Over the following years, problems increased for William as resistance continued. Endless battles were fought. The Danes returned on Ely, King Malcolm of Scotland carried out raids and problems arose in William’s native Normandy. By 1074 most of his opponents including Edgar Aetheling began to act in concert. Even the earls of Brittany became involved. Further campaigns were required by William and his men at home and abroad to deal with claims for control, often ending with violent conclusions.
It was on one such offensive through France that William was thrown off his horse, sustaining serious injuries. He died soon after in 1087………and more chaos followed.…….
“Devon’s Orchards: how we took to cider”
Michael Gee explained how even though Devon and the rest of the west country is famous, China is the world’s biggest producer of apples and France the leaders in cider making. Apples originated from China via the Silk Road and Greece in the early days had extensive orchards favoured by the Romans. It was probably the Normans who introduced orchards to areas such as Kent and Herefordshire.
Earliest records appear in 1297 where cider featured as a payment by tithe. Orchards were created by the monks and at that time cider was seen as a special drink, rare and expensive. By the time of the Reformation and civilised courts, foods became more refined and fruit became popular. Nurserymen were employed taking over the management of monasteries and their orchards. Trading in fish, fruit and wine with the US also took off encouraging more commercial orchards. Following comments by the constitutionalist John Hooker in the 16th century that beer was “a habitual vile ale”, cider was seen as a better drink, encouraging more orchards.
A survey of cider orchards and production was carried out in 1757 by the Dean of Exeter. Although Meavy’s return featured “very few and very little”, there was a big return from Modbury of 100k gallons. Interestingly, a 1786 diary listed apple varieties, many of which are still around today. As new more sophisticated equipment was introduced, more and more larger producers came on to the scene, including Hunts of Paignton, in business since 1805. Whiteways was another Devon based company until 1985 with its successful advertising of “cyder” as a healthy drink. An unsuccessful move to introduce a cider tax in 1763 led to protest riots. The industry also overcame Devonshire colic, an ailment said to be associated with cider drinking, by the removal of lead in the production process.
However, by the Napoleonic war period there was a big emphasis on increasing agriculture with a change of use to arable. This led to a slow decline in orchards. This continued with increasing urbanisation, mechanisation and the move in the Truck Acts to pay wages instead of by goods in kind. Attitudes to alcohol changed too with the advance of Methodism.
By the 1990’s a huge revival was taking place. Contract planting of new orchards and new producers, including the very successful Sandfords of Crediton and craft cider makers with small scale equipment came on the scene. The Common Ground campaign was formed to save orchards. Community orchards and apple day pressings and festivals like wassailing have become popular, new advice organisations have been set up. Orchards have become recognised as good for wildlife. Cider is now a trendy drink with all sorts of fruit varieties.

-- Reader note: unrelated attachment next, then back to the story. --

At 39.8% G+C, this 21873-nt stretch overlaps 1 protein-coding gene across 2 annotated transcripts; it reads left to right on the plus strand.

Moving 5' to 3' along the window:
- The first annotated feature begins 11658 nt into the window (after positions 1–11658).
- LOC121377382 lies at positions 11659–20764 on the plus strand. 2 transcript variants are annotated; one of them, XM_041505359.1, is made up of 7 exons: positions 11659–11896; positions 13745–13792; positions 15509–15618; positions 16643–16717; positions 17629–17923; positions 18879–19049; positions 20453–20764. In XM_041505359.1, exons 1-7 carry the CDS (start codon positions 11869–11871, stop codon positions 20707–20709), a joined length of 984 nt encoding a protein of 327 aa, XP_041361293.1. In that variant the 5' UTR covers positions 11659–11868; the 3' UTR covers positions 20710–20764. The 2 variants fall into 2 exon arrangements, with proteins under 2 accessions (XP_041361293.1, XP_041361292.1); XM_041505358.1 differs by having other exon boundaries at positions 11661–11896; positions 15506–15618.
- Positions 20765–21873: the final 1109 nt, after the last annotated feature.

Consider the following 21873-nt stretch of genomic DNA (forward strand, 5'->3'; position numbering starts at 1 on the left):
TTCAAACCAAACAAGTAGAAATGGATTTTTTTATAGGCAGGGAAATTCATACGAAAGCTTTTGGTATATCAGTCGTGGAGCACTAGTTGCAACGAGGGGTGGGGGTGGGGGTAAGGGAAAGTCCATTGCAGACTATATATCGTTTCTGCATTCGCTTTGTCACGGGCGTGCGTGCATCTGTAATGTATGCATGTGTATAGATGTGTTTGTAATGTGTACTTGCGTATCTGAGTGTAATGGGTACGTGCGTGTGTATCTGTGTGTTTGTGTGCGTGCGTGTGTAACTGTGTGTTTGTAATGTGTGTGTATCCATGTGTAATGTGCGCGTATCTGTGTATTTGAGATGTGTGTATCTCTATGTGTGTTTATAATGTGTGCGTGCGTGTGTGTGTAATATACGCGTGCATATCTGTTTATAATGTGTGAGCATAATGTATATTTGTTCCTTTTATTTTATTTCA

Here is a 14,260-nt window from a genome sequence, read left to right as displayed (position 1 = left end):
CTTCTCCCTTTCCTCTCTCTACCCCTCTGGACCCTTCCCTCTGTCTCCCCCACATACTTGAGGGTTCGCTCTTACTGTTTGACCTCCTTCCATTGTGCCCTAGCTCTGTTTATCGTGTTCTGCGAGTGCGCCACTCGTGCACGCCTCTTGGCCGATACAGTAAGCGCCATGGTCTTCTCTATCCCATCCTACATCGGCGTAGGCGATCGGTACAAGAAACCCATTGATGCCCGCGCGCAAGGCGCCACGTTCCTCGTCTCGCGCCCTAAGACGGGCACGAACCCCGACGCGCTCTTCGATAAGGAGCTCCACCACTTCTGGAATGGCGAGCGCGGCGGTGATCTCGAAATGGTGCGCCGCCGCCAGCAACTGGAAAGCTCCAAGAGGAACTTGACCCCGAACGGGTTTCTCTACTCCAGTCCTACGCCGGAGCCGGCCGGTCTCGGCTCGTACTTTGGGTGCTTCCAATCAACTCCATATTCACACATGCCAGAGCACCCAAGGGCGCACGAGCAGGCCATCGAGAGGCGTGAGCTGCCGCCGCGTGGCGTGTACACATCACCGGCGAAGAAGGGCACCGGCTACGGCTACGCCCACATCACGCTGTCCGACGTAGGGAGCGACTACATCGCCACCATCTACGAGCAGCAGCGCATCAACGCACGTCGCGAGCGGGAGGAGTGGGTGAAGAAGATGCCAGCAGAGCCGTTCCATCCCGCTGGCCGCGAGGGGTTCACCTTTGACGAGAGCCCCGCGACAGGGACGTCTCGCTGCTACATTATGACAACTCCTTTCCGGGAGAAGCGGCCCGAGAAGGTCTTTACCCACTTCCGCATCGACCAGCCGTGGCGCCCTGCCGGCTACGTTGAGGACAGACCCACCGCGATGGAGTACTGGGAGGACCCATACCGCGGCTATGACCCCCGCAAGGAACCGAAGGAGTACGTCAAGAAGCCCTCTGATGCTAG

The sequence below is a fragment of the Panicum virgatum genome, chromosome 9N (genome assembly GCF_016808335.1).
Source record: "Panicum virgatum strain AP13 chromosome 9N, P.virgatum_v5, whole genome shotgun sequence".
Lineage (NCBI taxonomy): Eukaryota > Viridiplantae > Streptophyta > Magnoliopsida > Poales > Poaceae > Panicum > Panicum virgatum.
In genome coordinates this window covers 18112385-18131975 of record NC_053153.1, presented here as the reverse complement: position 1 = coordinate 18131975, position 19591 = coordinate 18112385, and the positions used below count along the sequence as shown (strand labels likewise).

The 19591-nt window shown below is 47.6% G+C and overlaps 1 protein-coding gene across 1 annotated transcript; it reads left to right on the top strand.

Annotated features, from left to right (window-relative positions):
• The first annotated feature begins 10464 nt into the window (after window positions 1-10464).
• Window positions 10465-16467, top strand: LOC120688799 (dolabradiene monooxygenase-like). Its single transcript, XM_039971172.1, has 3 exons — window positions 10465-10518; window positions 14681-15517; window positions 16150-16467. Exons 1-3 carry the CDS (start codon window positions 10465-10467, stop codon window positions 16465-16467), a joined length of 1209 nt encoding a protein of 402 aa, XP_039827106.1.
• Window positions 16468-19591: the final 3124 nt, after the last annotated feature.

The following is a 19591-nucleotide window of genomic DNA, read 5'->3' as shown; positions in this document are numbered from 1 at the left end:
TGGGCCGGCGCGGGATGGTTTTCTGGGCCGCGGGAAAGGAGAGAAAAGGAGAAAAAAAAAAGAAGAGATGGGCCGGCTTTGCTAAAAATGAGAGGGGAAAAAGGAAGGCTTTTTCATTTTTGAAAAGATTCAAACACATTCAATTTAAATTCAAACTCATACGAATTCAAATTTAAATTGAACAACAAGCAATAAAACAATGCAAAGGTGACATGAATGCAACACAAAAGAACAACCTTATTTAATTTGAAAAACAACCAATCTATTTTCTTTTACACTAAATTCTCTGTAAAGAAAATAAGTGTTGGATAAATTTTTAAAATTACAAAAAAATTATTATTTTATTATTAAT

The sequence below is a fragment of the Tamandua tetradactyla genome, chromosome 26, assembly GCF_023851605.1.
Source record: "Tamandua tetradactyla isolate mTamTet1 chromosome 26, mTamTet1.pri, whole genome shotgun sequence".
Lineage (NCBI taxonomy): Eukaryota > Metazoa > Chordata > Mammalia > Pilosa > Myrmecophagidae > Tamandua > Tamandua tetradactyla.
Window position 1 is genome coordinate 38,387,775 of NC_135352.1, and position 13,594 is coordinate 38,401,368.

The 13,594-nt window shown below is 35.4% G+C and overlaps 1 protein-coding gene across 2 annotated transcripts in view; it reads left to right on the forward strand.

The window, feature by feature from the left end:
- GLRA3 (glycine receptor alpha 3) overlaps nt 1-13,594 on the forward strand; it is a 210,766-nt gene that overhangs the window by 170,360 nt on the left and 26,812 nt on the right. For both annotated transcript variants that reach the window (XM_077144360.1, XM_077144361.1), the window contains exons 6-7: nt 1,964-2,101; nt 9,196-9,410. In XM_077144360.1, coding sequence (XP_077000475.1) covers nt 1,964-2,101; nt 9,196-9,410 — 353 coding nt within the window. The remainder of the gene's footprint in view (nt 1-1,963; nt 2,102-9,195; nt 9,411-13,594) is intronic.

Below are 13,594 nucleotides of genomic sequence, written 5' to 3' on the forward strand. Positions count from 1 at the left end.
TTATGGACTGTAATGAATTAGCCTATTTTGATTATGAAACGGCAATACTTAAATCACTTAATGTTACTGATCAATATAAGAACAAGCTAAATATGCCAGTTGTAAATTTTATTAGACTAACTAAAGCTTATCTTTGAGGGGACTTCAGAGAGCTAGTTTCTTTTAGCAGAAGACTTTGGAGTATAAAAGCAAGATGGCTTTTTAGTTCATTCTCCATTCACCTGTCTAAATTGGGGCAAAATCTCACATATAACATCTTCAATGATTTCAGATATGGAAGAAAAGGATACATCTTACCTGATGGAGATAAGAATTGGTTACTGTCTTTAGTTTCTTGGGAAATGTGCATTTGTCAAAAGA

Devon with its challenging climate of wind, warmth and wet leading to canker has had as its own fruit, the mazzard – a domesticated form of wild cherry. Grown extensively mainly around the Taw valley in North Devon, it suffered similar declines to other orchards. A campaign was started in the 1970’s at Landkey and a local nurseryman has started growing them again. The future of orchards looks brighter than for some time.
“Conquering the Dumnonii: new light on the Roman Army deployment in Southwest Britain.”
Dr. Chris Smart, who had been instrumental in the excavation of the Roman fort project at Calstock, returned to tell us of his most recent research following a 2017 National Lottery grant. With little evidence before his latest project on the existence of Roman activity west of Exeter, he explained how the grant had facilitated the use of new technology such as LIDAR to shed new light on the period of occupation.
Over 500 archaeological sites in Devon and Cornwall have now been mapped, ranging from the Neolithic age to the 18th century, many of which appear to be associated with Roman activity, including a network of roads from the Quantocks through to West Cornwall. Some of these seem to lead to settlements at road junctions, mining areas and a possible old fort on the River Parrett at Bridgewater. There is also a suggestion of ridge routes between Lifton and Sourton.
On Roborough Down between the two leats there is evidence of an early road and some Claudian coins have been found in the past at South Brent, Sherford and Cornwood. The recent A30 road improvements uncovered lines of pits and constructions made of soil and stones (known as agger); also at Restormel castle.
Among the questions posed by Dr. Smart was – were these military roads or post settlement ie. civilian routes? Also, were they used to link marching camps when the legions were on campaign or did they lead to other forts, ports or urban sites? One set of images near North Tawton suggests an over-wintering settlement with its own amphitheatre. Near Lapford in Devon there is evidence of an auxiliary fort above the River Yeo and the site of a defended town. Other images exposed by LIDAR with various buildings suggest urban areas.
Among other areas highlighted by the new data are sites in the Fowey valley, overlooking an historic river crossing, a small garrison near Roche and camps near Bishops Tawton (similar layout to Calstock) and Exbourne. Dr. Smart also suggested that there may have been two distinct phases of road and fort building, before and after major local uprisings.
What is certainly clear from the evidence found so far from the recent research, is that the idea that the Roman influence did not extend beyond Exeter (Isca) is no longer valid. The maps show many other signs of ancient roads, forts and settlements and there is clearly lots more to be discovered on this fascinating topic.